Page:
From the Times:

The dearth of money can be traced in large measure to a clash between public health scientists and the N.R.A. in the mid-1990s. At the time, Dr. Rosenberg and others at the C.D.C. were becoming increasingly assertive about the importance of studying gun-related injuries and deaths as a public health phenomenon, financing studies that found, for example, having a gun in the house, rather than conferring protection, significantly increased the risk of homicide by a family member or intimate acquaintance.

Alarmed, the N.R.A. and its allies on Capitol Hill fought back. The injury center was guilty of "putting out papers that were really political opinion masquerading as medical science," said [Chief NRA lobbyist Chris] Cox, who also worked on this issue for the N.R.A. more than a decade ago.

Pro-gun lawmakers failed to shutter the injury center in 1996, but did manage to prevent the CDC from using its injury prevention funds to push for gun control measures. As a result: the CDC has tiptoed around gun safety issues in the years since, keeping meaningful data on gun violence out of the hands of lawmakers who could use it to help pass sensible reform legislation. Until then, the NRA can rest easy and ask: where's your proof?

Palin's Shadowy Researcher Cashes In—Again

| Thu Jan. 27, 2011 12:19 PM EST

The latest financial filings for Sarah Palin's political action committee, SarahPAC, are out, and the secretive research shop Daniel Schulman and I investigated in November remains on Palin's payroll. According to new Federal Election Commission filings, SarahPAC paid $4,000 on November 24 to Paideia Limited for "research." But as we uncovered, Paideia is a shell corporation; its address leads to a mail drop in rural Wyoming, and even the lawyer who incorporated the company doesn't know who's behind it.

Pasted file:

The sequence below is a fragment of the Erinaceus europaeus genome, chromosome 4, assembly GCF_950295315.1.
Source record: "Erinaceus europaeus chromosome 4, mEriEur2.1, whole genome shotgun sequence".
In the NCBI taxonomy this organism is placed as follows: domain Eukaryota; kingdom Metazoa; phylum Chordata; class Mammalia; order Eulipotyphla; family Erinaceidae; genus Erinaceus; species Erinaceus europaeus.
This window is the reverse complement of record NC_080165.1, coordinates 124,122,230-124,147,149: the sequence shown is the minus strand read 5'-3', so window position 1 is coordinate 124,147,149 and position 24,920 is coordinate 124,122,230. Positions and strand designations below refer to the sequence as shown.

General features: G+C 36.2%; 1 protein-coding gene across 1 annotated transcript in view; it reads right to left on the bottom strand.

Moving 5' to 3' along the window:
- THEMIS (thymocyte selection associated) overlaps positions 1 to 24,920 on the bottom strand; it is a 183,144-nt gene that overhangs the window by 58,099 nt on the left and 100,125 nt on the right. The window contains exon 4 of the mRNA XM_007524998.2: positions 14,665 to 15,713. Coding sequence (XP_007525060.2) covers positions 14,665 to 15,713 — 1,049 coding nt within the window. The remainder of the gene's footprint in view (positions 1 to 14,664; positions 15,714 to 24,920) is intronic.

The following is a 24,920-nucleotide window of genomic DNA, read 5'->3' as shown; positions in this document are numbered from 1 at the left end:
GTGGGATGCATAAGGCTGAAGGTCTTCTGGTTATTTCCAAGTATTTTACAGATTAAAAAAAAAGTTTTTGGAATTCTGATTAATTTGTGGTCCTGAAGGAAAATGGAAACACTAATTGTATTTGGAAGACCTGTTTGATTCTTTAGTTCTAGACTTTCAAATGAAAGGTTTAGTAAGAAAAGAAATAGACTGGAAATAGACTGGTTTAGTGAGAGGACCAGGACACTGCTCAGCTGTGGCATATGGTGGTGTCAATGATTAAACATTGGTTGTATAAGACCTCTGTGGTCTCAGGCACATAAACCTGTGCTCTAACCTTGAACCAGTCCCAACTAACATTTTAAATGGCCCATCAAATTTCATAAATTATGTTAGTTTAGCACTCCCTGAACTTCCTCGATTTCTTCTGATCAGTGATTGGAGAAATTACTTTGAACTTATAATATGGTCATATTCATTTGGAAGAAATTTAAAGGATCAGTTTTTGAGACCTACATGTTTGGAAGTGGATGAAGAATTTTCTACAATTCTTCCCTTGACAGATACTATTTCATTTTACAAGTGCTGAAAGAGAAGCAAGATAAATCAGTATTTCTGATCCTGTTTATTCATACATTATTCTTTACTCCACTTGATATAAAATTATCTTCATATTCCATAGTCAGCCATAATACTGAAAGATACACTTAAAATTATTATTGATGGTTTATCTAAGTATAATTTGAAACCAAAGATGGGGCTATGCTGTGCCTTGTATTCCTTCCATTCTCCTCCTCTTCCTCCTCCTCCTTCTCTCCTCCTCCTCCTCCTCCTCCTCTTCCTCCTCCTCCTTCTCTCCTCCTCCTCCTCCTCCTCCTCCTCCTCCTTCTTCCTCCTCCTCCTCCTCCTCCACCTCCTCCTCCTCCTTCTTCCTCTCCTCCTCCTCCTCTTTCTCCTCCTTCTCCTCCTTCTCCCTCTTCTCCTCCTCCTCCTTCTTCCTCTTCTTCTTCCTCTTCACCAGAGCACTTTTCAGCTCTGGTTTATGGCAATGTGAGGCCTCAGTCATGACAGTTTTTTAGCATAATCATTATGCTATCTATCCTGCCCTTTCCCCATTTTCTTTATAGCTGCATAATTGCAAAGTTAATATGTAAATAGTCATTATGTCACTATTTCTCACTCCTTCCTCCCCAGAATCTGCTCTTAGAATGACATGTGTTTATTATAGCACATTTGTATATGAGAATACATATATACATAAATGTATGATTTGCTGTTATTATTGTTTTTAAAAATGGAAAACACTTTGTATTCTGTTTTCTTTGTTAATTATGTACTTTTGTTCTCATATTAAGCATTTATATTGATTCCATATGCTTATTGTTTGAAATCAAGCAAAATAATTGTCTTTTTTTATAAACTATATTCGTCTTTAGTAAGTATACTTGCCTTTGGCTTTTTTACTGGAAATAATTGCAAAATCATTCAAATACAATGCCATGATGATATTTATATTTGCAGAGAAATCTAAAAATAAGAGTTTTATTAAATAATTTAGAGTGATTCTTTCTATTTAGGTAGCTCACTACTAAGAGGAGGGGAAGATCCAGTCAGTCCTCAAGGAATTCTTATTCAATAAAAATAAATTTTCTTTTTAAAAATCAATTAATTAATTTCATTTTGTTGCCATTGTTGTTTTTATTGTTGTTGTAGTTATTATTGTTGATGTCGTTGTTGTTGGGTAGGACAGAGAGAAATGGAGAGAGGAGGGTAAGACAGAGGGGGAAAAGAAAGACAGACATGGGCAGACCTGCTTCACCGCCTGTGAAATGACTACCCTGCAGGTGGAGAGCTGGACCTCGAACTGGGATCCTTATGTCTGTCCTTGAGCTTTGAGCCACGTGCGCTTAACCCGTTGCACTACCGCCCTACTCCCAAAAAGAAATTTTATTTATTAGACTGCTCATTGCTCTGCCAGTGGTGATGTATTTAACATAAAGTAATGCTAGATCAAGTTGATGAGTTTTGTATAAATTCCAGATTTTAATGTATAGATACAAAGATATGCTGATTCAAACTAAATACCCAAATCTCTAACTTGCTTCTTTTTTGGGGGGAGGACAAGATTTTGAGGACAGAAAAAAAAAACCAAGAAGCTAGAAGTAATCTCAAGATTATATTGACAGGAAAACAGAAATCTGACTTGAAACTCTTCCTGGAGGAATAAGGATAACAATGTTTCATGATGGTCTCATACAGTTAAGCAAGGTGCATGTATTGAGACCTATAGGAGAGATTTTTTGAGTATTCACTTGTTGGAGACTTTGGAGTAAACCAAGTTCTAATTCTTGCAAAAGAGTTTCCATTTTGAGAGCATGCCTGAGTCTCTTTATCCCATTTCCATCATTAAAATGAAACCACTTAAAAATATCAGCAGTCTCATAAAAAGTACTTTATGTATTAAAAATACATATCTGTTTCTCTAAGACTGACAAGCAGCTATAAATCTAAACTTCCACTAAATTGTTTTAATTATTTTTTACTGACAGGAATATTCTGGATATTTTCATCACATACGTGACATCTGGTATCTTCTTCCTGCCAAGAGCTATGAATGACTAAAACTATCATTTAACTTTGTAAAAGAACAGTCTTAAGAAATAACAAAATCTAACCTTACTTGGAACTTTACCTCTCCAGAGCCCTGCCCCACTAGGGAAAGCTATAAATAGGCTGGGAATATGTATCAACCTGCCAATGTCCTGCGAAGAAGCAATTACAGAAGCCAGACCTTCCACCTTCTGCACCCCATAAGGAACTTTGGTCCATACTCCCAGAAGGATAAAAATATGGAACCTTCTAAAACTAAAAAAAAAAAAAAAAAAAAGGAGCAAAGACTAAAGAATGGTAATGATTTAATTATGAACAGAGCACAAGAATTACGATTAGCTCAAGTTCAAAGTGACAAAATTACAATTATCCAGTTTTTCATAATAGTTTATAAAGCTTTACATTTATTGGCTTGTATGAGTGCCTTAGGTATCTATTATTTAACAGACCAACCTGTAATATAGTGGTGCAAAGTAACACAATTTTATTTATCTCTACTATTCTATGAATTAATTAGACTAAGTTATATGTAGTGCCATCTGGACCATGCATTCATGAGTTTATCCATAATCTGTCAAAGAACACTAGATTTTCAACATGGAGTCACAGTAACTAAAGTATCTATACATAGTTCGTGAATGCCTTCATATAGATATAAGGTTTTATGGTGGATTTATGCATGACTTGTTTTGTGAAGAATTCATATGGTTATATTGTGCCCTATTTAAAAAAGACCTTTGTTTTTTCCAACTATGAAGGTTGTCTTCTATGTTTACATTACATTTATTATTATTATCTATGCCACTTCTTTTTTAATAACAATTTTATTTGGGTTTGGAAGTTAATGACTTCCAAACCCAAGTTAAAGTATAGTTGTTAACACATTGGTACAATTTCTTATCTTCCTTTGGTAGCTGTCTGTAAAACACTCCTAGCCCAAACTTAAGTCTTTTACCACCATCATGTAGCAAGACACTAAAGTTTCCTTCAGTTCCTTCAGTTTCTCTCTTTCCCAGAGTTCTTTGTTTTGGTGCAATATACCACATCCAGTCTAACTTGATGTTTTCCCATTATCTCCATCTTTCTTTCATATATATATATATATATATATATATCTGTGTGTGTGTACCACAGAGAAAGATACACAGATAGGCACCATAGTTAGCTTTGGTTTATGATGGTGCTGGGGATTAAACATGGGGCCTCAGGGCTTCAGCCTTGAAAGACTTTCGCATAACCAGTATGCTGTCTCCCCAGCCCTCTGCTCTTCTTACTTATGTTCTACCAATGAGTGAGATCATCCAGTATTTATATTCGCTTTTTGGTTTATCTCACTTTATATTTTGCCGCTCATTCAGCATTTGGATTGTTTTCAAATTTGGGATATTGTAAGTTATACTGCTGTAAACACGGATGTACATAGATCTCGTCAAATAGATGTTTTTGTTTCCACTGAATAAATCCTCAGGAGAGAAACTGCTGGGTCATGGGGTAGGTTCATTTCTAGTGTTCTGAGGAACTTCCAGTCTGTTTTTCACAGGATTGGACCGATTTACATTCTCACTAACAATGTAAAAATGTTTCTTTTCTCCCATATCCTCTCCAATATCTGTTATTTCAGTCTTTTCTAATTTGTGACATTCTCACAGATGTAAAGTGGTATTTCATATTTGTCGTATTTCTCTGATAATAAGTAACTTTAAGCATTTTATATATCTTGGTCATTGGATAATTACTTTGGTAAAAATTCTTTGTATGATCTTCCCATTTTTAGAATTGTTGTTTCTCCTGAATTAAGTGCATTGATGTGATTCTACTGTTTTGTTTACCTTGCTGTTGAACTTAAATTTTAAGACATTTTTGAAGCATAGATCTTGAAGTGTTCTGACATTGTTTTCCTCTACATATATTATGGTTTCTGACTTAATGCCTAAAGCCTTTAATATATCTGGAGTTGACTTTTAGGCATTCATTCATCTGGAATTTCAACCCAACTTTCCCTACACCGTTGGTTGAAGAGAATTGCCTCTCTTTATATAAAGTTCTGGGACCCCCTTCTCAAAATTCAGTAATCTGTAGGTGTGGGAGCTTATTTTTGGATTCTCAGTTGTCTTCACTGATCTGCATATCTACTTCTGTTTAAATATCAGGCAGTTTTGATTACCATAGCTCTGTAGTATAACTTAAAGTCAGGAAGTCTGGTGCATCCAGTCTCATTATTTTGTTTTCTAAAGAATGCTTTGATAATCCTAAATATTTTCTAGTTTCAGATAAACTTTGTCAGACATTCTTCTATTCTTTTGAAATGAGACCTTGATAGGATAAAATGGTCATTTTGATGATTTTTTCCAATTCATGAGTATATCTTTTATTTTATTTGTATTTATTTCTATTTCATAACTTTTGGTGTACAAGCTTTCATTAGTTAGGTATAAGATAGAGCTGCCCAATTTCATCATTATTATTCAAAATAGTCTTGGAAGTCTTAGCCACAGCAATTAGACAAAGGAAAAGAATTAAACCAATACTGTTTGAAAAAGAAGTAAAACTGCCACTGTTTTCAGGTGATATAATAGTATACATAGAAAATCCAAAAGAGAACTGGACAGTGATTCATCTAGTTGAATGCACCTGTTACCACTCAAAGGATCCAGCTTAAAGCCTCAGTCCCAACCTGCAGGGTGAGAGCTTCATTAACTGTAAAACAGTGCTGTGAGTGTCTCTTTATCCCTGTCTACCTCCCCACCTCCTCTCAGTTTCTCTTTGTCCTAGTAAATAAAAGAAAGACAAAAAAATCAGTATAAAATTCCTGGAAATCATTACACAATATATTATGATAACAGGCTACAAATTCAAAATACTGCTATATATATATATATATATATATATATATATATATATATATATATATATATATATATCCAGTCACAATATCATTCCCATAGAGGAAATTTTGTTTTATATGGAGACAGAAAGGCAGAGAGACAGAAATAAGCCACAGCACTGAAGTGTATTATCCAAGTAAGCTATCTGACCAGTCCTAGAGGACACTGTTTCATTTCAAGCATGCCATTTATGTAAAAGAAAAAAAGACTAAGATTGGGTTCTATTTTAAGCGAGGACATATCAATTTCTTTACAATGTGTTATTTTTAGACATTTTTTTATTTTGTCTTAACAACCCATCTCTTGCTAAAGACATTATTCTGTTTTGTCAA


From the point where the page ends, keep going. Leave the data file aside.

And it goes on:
After digging through both American and British business records, and calling all over the country, we eventually tracked down the man behind Paideia: a Dutch right-wing journalist named Joshua Livestro. His background is hardly common for an American political operation:

The 40-year-old is not your typical hire for an American political operation. He has worked as a columnist for the Benelux version of Reader's Digest and the Dutch newspaper De Telegraf. He's also the founder and editor-in-chief of De Dagelijkse Standaard (or, The Daily Standard), a right-wing political blog that weighs in frequently on Palin. In the 1990s, he worked with England's Conservative Party; he went on to become an assistant to Frits Bolkestein, then a European Commission member for internal market and financial services.